Side "AA" contains a single song titled "Only Snow." It opens rather gently, with Darren playing the guitar chords arpeggio style. “Stitch up the pieces, of my black heart,” Caroline sings in a soft, breathy vocal. “The cold blade cuts it up again,” she continues. “To walk alone, I die once more.” Which leads to the ultimate conclusion that “it’s never summer – there’s only snow.” Strategic use of bass guitar adds to the building tension, as the guitar arpeggios play on. The layers of sound become denser, more forceful. It sounds like violins or violas are entered into the mix.

Darren’s creative approach on the songs center section finds him coaxing a sound out of the guitar strings that would not be out of place along side John Cale’s uneasy ambience.

Mo Tucker-like tom tom drumming now rises into the mix, as Caroline repeats the opening phrase. The drumming evolves into additional sonic palettes (adding snare) while a bass line suddenly drives an unanticipated counter-melody. This lengthy instrumental passage rises to a dissonant crescendo, and then slowly dissipates to rumbling tom tom drums, the initial guitar arpeggios and a singular atonal string sound.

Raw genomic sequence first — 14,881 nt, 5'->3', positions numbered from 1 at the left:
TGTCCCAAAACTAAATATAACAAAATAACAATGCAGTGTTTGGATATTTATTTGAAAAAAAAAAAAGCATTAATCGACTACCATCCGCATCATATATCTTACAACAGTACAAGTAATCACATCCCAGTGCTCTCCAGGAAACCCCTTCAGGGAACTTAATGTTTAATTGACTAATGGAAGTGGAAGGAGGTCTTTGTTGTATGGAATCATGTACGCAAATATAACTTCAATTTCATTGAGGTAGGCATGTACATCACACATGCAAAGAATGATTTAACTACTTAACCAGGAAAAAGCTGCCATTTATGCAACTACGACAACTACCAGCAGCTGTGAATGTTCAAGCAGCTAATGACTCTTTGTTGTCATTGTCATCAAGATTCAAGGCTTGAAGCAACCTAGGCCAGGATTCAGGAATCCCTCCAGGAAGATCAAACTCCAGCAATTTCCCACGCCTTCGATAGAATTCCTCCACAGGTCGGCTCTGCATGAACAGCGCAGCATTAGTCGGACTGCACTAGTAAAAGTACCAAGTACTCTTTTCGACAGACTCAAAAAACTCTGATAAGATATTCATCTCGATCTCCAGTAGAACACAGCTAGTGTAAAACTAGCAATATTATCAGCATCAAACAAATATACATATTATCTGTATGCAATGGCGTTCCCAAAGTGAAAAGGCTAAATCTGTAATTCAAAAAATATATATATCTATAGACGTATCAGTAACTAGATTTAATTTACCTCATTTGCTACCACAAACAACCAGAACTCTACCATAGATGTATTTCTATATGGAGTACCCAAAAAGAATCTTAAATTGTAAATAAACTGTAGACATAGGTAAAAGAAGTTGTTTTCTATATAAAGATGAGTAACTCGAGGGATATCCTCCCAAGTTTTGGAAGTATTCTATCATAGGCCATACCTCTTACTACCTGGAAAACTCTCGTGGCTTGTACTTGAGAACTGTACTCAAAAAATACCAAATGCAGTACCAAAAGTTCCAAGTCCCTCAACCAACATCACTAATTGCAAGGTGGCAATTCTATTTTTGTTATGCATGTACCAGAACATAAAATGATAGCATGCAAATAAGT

In summation, I have to say I am loving the direction this band is now heading. Within the traditional structures of “rock music” there is a clear sense of intelligence and a desire to take chances going on here. I can’t wait to hear what they come up with next.

Listen to this music and find out how to get these records yourself, at these links below:
Additionally, read my previous reviews of their works (with additional direction to audio links), here:

Monday, April 12, 2010

Depreciation Guild / Serena Maneesh live at (Le) Poisson Rouge

When two of my recent fave bands are touring together and bringing their show almost right to my doorstep (well, the East Village of New York City), then I have to attend.

So it was with Brooklyn's The Depreciation Guild and Oslo, Norway's Serena Maneesh - playing the final night of their cross-country US tour at (Le) Poisson Rouge on April 8, 2010.

As it turned out, a large percentage of my "music friends" felt the same way as well, and were in attendance too. In fact, in the venue for this night was a veritable who's who of indie rock and modern dream pop/shoegaze music makers.

In no particular order, various members of the bands The Ravonettes, The Pains of Being Pure at Heart, The Vandelles, Zaza, Soundpool and The Telenovelas could be spotted.